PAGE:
Lalo Schifrin turned 75 on June 21, 2007. In anticipation of that milestone, he convened the recording session for this album a little less than three months earlier, on March 30, 2007, intending to return to his first love of acoustic jazz. The sextet making up the pianist/composer's friends here includes saxophonist James Moody, James Morrison on trumpet and trombone, guitarist Dennis Budimir, bass player Brian Bromberg, and Alex Acuna on drums and percussion. It's an accomplished lineup, and Schifrin wrote and arranged material to showcase the players, beginning with the standard "Besame Mucho," on which Morrison's trumpet takes the lion's share of space. Moody's tenor is given greatest attention on "Fast Forward," the first of six Schifrin originals, and Budimir is the star of "Old Friends." The lengthy "Free Parking" begins with Morrison's trombone leading, followed by an extensive bass solo from Bromberg, before Morrison returns on trumpet. "Night Walk" is given over to Moody and Acuna. Of course, the leader himself does not go unheard up to this point, but he begins to assert himself more late in the set, duetting with Bromberg on the head section of "A Tribute to Bud" (that's Bud Powell, of course), and really taking over on the melancholy ballad "Winter Landscapes," which finds the horns laying out. An extended take of "Tin Tin Daeo," which evokes Schifrin's mentor, Dizzy Gillespie, is also performed sans horns, but Moody makes a comeback on Oscar Peterson's "Hymn to Freedom." It's easy to imagine this 63-minute collection forming the basis for a hot set at a small jazz club, and that may be the intention. Schifrin has ranged far and wide since his days of playing piano with Gillespie, but, as he says in Richard Palmer's liner notes, "Once a jazz musician, always a jazz musician."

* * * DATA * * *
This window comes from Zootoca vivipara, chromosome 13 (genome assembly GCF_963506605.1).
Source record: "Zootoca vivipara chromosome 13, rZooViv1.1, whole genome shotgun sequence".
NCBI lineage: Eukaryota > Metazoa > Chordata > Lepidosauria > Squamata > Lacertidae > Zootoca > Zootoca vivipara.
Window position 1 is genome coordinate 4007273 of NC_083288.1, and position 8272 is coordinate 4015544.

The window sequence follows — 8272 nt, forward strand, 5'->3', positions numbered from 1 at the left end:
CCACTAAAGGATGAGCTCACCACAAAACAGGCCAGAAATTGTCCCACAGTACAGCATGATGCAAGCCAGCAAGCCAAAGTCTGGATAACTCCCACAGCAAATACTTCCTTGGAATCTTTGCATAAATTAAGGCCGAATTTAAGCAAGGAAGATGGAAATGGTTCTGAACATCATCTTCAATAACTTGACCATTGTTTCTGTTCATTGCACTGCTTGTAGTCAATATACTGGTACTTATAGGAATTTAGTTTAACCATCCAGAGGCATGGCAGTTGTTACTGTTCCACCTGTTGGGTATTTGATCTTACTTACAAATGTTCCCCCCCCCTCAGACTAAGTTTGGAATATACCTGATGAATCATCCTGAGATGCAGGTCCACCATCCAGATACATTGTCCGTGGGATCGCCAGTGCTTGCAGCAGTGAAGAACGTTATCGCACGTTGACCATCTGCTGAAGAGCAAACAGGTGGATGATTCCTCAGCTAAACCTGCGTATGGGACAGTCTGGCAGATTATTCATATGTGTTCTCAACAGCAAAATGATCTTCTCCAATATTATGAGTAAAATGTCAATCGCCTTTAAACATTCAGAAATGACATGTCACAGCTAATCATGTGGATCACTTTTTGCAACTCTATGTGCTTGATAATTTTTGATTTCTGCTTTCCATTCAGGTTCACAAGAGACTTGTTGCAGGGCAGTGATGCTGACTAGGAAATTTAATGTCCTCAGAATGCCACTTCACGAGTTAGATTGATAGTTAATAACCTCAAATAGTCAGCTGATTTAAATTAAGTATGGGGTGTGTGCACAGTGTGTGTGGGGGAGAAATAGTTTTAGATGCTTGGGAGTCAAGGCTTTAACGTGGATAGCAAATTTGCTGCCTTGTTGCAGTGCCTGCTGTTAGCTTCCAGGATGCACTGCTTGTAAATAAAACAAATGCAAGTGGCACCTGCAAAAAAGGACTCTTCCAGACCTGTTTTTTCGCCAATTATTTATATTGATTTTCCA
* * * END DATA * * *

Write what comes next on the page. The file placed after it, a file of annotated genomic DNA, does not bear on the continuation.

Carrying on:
All Music Guide
Argentine-born Lalo Schifrin has done just about everything in music. He's a pianist, composer and conductor, conducts symphony orchestras, performs at jazz festivals, scores countless film and TV shows, and writes original works for such as the London Philharmonic and the LA Chamber Orchestra. He has frequently explored the interface between classical and jazz in his projects.
For his 75th birthday, Schifrin has gone back to his jazz roots. (He has performed with Dizzy Gillespie, Sarah Vaughan, Stan Getz, Count Basie, Ell Fitzgerald, among others.) He created six new tracks for this CD, and added three others: the classic Besame Mucho, Gillespie's Tin Tin Daeo, and Hymn to Freedom from Oscar Peterson. Brass player Morrison was part of Schifrin's "Jazz Meets the Symphony" projects, and was brought back for this session. James Moody is a longtime jazz master; his solo on Night Walk is passionate. Dennis Budimir is a first-call session guitarist in LA; he was named for "Consistently Outstanding Performance as a Guitarist" for four years in a row by NARAS. And don't forget Lalo's swinging solos on many of the tracks. The imaginative instrumentation and turns of phrase of Schifrin's original tunes are reflected in his arrangements of the three tunes from other sources. Even the overly-familiar opening Besame Mucho sounds fresh and swinging. Happy Birthday Lalo!